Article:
Kangiqsujuaq Bay is covered with snow. Mountains surround most of the scenery. A few clouds float above the mountains. The remainder of the sky is blue and the sun is shining. At the foot of the nearest mountains, four boats are stored for the winter. A red pickup truck is parked nearby. A young man stands on a riprap more than sixty metres long. He’s wearing jeans, a dark grey kangaroo sweater and sunglasses.
Hello! My name is Adamie Phillie. This is Kangiqsujuaq, our beautiful village. And, uh... I was born here. I've lived here since I was born.
He points in front of him.
And, uh, there, in front of us, that’s the bay... the Kangiqsujuaq Bay. That's why it's called Kangiqsujuaq, because it means “the great bay”.
He moves on the large rocks to be closer to the edge and points to the section of landscape where there’s no mountain.
So well, the bay comes from there, and it goes all the way over there. It's a good, uh, 20 kilometers, here, from our village.
He turns to his left and points in front of him.
So here, in front, over there, in back, where we see the mountains there. That's where the sun sets. So now it’s spring right now. So, the sunset is between nine and ten o’clock. And during the summer, the sun sets at eleven o'clock in the evening. So, if you look behind here, we see our beautiful... our beautiful village there. We have a population of about, uh, 800 people.
He turns 180 degrees and then faces the centre of the riprap. With his back to the camera, he looks at the village in front of him.
And here, uh, it's a nice place to visit, because it's easy, uh, to come here. There's a road that goes to the dock. Here, we call it the new [Inuktitut word]. And, uh... That's because we're in the point, uh, of our village.
He turns to his left and takes a few steps ahead of him, still on the rocks.
So, this is where we come to put our boat in the water. Speaking of boats...We can see here, that there are four boats from the communities. There are some there. And these boats belong to the communities. So, we use them not just to go fishing and hunting, but we bring, uh, students, people who want to go, uh, go boating during the summer. So, we pass through the bay. And we can go pretty far with these boats. They’re rather big. There can be about 20, 30 people, that's for sure. They’re big enough to hold a lot of people, anyway.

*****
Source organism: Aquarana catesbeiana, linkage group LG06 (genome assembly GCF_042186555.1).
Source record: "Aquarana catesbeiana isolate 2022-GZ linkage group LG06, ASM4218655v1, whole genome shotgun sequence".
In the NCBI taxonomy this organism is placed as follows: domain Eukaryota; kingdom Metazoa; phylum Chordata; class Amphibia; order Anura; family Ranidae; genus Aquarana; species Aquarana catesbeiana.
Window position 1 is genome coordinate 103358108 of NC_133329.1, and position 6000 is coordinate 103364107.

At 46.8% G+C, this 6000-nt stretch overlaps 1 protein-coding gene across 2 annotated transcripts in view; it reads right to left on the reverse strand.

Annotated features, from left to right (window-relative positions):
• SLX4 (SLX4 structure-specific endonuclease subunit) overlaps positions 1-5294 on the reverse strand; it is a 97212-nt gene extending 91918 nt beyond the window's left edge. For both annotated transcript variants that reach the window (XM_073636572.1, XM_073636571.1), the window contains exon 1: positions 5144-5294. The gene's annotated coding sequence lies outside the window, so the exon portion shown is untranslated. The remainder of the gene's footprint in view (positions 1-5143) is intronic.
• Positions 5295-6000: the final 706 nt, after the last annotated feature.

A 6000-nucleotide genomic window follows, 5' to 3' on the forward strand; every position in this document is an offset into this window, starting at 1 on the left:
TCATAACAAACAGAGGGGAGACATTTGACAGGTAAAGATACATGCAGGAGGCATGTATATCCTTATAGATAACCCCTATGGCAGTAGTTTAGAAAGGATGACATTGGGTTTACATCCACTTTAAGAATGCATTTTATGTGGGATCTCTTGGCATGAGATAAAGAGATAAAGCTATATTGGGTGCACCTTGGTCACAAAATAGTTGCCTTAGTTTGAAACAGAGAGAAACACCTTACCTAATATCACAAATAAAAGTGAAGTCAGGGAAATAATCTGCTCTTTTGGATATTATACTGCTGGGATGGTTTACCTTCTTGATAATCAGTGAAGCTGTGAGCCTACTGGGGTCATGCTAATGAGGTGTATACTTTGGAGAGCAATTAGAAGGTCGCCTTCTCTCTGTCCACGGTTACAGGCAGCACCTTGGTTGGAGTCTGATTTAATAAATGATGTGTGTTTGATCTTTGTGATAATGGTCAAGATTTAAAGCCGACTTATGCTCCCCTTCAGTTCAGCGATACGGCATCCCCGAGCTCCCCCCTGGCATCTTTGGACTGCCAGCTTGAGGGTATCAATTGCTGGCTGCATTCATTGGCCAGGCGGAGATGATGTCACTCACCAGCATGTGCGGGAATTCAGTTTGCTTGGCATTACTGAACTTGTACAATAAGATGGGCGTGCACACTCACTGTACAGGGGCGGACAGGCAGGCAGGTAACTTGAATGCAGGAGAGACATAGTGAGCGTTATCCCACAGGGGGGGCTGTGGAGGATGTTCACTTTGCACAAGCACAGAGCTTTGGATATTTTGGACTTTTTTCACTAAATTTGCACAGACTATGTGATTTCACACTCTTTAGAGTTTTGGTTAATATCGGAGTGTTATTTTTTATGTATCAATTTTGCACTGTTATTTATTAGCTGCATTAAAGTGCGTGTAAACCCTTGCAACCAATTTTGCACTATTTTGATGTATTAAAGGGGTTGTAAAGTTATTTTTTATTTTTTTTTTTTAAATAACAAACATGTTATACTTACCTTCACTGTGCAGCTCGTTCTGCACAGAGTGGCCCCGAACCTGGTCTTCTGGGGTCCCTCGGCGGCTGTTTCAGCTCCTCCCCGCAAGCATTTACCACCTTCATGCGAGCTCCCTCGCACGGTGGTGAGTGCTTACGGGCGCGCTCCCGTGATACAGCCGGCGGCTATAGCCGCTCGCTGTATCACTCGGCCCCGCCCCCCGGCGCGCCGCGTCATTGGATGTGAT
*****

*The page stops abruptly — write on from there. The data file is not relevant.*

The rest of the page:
He turns to his right and walks a few steps forward. He points slightly to his left.
And uh, speaking of boats, there's a floating platform right next to the boat over there. They use it to put stuff coming from cargo ships. So, the cargo ships coming from the south... One of the ways to get here is when there’s no ice.
He returns to the edge of the riprap.
So, as soon as there’s no ice and everything has melted, from the middle of July until September, late September, maybe October.
He points towards the path taken by the boats and the floating plates.
It's during this time that the cargo ships come here on the bay, but they can’t get close to the village because the water isn’t deep enough. The bay isn’t deep enough. So that's where... That's where... They stay there while the platforms bring the containers, the trucks, all the accessories we have in the COOP stores. Because we have only one store, and everything’s expensive.
One of the reasons that it costs so much is because the things we receive arrive by boat. And it's only during the summer. So, boats come here during only three months of the year, and that's when we receive things, otherwise we receive things by plane during the winter, but it costs even more than by boat.
He turns around and walks a few steps towards the pickup truck on the shore while pointing. He points towards the bay and the shore.
So, for example, we have a truck... our, uh, our pickup truck that's here. This one, we received it three to four years ago, this little red one. And it came by boat. And with that platform there, that’s floating, it goes to the boat that’s in the middle of the bay, and brings it back here. So, uh, the truck we received was on top of a container. So, uh, we receive cars every summer. There are people who buy them and, uh, because it can't make it’s way here, there's another small boat that brings it with a platform coming from there.
So... Uh, that's it. And, uh, as I was saying earlier... getting here is very accessible. Some people come on foot. Some people come on four-wheelers, even by car, just to chill. Because as you can see, the village is just behind, and the bay is just ahead. So, it’s always nature, uh, especially in summer.
He moves away from the camera, returns to the edge of the riprap and looks at the bay.
Nevertheless, we're still in the middle of the tundra. You could say, it's like a desert here, but with lots of rocks and lots of snow because we're in the Arctic eh. So, uh, there's a lot of snow, that's for sure, but we don't have any trees. Even without trees we can make fires, with plants.
And, uh... It's a nice place to come to. And I come here pretty much all the time, because it's easy to get here. There are even whales who come here, especially belugas. And when we see some, we report it to the community, and then we go hunting, even if they're not that far away.
And, uh... I think it's a beautiful nature. I think I’m very lucky to live here, and to be born here because I was, I’m still in love with nature. And it's a really nice place.
So... Uh, that's it. It's, it's always beautiful to see all the surrounding mountains. And I love it.